In 1870-72, John Marius Wilson's Imperial Gazetteer of England and Wales described Bolton like this:
BOLTON, a small town, two townships, and a parish in Wigton district, Cumberland. The town stands on the river Ellen, 6½ miles SSW of Wigton; consists of two parts, High and Low; and has a dingy appearance. A branch railway to it, from the Maryport and Carlisle line, was opened on 26th December, 1866. The townships are High Bolton and Low Bolton or Bolton-wood and Quarry-hill. Acres of H. B., 3,875. Pop., 330. Houses, 62. Acres of L. B., 4,570. Pop., 718. Houses, 149. The parish consists of the two townships; and its Post Town is Ireby under Wigton. ...
Real property, £8,124; of which £740 are in mines. Pop., 1,048. Houses, 211. The property is much subdivided. Coal, limestone, and copper ore are worked. A copper battle-axe was found in a bog. The living is a rectory in the diocese of Carlisle. Value, £512.* Patron, the Earl of Lonsdale. The church is ancient, in tolerable condition; and was alleged by old superstition to have been built by witchcraft.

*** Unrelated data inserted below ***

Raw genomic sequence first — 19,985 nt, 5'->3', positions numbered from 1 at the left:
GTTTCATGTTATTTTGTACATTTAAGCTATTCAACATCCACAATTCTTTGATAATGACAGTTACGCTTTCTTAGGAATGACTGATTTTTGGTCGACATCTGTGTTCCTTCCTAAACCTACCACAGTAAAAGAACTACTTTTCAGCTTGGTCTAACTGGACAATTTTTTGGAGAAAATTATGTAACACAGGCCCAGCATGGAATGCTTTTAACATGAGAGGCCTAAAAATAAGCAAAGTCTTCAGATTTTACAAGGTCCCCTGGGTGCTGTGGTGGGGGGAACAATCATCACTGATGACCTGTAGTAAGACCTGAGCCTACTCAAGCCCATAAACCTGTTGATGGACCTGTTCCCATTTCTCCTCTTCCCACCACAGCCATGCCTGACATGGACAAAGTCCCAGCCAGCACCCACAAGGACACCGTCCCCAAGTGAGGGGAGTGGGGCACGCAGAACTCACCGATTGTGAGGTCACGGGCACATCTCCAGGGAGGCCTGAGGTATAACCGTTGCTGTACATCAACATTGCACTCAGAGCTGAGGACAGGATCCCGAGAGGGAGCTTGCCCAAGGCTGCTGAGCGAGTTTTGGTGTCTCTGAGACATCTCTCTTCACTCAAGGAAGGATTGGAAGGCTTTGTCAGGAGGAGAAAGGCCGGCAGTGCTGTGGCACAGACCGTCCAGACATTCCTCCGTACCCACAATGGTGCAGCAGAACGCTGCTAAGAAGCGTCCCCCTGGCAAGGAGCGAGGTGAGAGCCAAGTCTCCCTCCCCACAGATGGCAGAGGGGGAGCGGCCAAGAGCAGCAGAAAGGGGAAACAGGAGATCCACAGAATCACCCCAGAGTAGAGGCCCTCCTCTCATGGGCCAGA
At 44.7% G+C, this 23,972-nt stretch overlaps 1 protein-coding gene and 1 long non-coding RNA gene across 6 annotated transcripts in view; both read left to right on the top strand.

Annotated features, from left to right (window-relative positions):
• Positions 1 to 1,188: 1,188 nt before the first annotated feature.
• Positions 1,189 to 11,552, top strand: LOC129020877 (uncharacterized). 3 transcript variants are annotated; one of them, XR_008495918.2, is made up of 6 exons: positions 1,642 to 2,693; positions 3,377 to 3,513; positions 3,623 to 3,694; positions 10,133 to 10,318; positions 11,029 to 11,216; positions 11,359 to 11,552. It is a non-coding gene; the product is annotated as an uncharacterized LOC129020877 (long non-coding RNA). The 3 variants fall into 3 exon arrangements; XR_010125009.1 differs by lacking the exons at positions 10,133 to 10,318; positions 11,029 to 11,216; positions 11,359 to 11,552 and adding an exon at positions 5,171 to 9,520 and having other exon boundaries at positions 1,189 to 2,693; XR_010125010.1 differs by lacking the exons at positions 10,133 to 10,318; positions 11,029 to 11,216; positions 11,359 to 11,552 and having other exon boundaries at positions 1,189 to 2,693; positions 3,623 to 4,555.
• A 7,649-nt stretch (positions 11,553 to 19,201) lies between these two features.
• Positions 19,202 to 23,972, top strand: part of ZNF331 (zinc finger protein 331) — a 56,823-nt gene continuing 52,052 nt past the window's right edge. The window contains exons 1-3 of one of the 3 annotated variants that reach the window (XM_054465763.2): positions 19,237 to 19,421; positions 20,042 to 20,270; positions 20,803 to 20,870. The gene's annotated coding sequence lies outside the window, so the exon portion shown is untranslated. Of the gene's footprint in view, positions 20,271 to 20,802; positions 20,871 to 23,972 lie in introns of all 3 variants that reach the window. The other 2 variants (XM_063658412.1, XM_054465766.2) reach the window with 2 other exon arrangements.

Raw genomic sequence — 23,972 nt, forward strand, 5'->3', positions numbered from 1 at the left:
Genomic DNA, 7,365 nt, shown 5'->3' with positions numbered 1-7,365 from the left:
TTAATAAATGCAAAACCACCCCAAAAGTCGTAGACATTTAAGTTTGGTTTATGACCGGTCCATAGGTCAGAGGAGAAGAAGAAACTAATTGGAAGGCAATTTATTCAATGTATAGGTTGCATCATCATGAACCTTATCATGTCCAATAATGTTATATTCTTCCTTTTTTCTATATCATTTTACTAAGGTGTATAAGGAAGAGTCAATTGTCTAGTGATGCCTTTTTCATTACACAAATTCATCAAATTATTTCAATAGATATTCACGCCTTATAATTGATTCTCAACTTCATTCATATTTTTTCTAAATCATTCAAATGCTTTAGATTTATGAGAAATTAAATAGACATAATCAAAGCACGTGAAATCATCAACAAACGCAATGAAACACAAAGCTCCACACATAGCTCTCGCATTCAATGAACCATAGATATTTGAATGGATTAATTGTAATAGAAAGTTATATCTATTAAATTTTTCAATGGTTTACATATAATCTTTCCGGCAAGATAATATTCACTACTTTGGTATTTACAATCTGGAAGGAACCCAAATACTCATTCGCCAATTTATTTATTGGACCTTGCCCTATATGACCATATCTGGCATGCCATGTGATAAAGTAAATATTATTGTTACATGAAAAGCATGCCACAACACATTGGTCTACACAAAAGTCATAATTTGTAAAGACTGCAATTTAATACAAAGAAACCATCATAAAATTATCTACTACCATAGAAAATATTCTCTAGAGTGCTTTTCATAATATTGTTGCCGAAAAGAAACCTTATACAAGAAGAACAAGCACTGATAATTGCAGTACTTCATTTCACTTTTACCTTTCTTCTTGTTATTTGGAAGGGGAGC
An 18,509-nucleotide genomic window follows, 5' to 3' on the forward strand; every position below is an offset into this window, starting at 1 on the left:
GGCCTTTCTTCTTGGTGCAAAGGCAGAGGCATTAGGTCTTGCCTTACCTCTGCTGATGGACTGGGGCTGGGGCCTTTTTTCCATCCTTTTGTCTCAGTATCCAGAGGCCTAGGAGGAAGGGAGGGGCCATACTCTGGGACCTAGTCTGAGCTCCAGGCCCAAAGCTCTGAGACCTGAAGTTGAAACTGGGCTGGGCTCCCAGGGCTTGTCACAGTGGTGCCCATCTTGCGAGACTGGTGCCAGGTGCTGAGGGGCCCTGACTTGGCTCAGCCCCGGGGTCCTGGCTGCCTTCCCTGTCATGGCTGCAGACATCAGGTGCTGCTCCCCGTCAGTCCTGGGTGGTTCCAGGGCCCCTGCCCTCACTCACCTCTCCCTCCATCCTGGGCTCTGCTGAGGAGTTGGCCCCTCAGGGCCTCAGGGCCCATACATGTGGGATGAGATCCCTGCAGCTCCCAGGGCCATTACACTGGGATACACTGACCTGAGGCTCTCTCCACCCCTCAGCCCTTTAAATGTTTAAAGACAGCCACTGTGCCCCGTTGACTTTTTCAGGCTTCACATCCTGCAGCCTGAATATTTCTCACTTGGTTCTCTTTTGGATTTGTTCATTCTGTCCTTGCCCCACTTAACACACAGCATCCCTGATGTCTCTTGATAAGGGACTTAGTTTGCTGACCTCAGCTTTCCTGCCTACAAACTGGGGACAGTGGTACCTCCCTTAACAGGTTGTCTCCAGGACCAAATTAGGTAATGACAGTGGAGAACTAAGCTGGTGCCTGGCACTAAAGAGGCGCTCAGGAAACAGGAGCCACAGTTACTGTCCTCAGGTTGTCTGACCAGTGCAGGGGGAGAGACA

A Vision of Britain through Time includes a large library of local statistics for administrative units. For the best overall sense of how the area containing Bolton has changed, please see our redistricted information for the modern district of Allerdale. More detailed statistical data are available under Units and statistics, which includes both administrative units covering Bolton and units named after it.
GB Historical GIS / University of Portsmouth, History of Bolton, in Allerdale and Cumberland | Map and description, A Vision of Britain through Time.
Date accessed: 28th October 2016
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